How Did New Mexico Get Its Name? Origin and Meaning

Written by Angie Menjivar
Updated: September 6, 2023
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It’s where multiple Native American tribes settled, where European and Spanish explorers arrived to colonize, and where Native Americans defended themselves against oppressive colonial policies during the Pueblo Revolt. With its rich history, striking landscapes, and deeply embedded culture, New Mexico continues to emanate a vibrancy all its own. Discover the origin and meaning of New Mexico!

The Meaning and Origin of New Mexico

10,000 years before European settlers stepped foot in the state of New Mexico loved and cherished today, Native Americans settled on the land. Pueblo Indians made their mark in New Mexico, creating advanced irrigation systems. Later in the 15th century, different groups like the Navajo and Apache arrived to settle in the area and live alongside the other Native American settlers. They managed to live harmoniously with one another.

Ancient dwellings of UNESCO World Heritage Site named Taos Pueblo in New Mexico. Taos Pueblo is believed to be one of the oldest continuously inhabited settlements in USA.

Taos Pueblo is believed to be one of the oldest continuously inhabited settlements in the U.S.

©Nick Fox/

New Mexico’s Nicknames

New Mexico has several nicknames. The official one is the Land of Enchantment. New Mexico has an impressively rich history and the kind of beauty you marvel at. The first time this nickname was used on license plates was in 1941. It didn’t become the state’s official nickname until April 8, 1999, however. Another nickname New Mexico has is the Cactus State. Throughout the region, cacti proliferate, which makes the nickname perfectly apt. New Mexico receives abundant sunshine as well, so it’s also known as the Land of Sunshine.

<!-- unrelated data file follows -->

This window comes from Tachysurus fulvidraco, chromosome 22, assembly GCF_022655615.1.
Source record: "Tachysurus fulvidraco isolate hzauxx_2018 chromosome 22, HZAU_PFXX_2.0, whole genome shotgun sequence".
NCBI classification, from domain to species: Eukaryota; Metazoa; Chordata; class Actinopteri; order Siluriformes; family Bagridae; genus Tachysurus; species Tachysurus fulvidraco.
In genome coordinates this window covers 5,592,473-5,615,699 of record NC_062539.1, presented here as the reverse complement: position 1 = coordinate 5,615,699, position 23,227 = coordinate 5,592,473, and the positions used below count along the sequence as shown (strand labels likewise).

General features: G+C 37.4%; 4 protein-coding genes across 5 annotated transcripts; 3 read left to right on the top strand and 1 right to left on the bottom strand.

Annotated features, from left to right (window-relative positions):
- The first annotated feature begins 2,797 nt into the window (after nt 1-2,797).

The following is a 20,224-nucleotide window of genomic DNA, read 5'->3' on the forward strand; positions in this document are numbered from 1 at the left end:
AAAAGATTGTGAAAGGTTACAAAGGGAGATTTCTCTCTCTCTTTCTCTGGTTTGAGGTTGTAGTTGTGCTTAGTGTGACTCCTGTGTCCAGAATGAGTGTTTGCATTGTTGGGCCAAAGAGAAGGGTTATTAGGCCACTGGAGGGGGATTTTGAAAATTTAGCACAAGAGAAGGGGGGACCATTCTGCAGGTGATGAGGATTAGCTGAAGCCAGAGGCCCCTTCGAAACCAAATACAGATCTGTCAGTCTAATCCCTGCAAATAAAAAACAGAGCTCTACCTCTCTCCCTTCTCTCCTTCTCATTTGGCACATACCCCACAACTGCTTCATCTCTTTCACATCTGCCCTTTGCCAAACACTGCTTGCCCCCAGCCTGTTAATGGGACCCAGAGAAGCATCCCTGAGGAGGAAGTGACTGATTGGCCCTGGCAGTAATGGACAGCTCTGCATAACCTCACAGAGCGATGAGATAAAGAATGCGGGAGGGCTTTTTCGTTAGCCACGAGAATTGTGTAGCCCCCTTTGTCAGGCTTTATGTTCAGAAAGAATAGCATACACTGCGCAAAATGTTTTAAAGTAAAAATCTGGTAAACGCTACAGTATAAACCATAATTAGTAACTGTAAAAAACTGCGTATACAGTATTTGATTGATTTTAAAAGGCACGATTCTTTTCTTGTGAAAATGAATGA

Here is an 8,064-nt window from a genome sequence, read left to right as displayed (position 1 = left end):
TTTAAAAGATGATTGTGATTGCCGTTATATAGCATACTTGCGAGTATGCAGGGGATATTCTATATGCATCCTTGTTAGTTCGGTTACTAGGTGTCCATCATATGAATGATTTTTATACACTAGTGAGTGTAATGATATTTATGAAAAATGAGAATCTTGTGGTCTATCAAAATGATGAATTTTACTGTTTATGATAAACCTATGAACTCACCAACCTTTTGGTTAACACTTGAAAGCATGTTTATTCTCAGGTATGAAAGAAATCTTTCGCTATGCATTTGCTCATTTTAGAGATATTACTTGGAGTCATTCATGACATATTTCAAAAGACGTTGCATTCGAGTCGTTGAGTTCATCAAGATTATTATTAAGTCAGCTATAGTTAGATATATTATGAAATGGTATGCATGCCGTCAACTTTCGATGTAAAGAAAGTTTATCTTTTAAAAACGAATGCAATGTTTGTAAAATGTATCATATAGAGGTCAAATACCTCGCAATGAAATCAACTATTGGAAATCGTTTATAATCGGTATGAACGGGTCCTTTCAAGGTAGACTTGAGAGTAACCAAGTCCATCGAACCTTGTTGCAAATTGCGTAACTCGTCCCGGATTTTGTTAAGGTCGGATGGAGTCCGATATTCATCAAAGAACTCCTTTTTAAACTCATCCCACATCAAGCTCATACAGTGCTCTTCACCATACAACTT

San Juan River and Farmington, New Mexico

New Mexico’s official nickname is the Land of Enchantment.

©MonaMakela/ via Getty Images

When Did New Mexico’s Name Change and Why

Europe first heard about the land in the 16th century and in 1540, both Spanish and European explorers set out to find the revered location. In 1595, Juan de Onate of New Spain established Nuevo Mexico and named Santa Fe the official capital. This name came about because of the Aztec Valley of the Rio Grande River, which was known as the “Place of Mexitli.” The establishment of New Mexico occurred well over 200 years prior to the country of Mexico coming into existence. Though many believe that New Mexico was originally a part of Mexico, this is not the case. New Mexico was finally introduced as the United State’s 47th state in 1912.

Santa Fe New Mexico

Santa Fe is the capital of New Mexico.

©Sean Pavone/

Does New Mexico Have Meanings in Other Languages or Cultures?

New Mexico is an English translation from the original name appointed of Nuevo Mexico. The Aztec spelling for the Upper Rio Grande in Mexico is “Place of Mexitli.” “Mexitli” is but one of several different Aztec gods.

The photo featured at the top of this post is © allandp/

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About the Author

Angie Menjivar is a writer at A-Z-Animals primarily covering pets, wildlife, and the human spirit. She has 14 years of experience, holds a Bachelor's degree in psychology, and continues her studies into human behavior, working as a copywriter in the mental health space. She resides in North Carolina, where she's fallen in love with thunderstorms and uses them as an excuse to get extra cuddles from her three cats.

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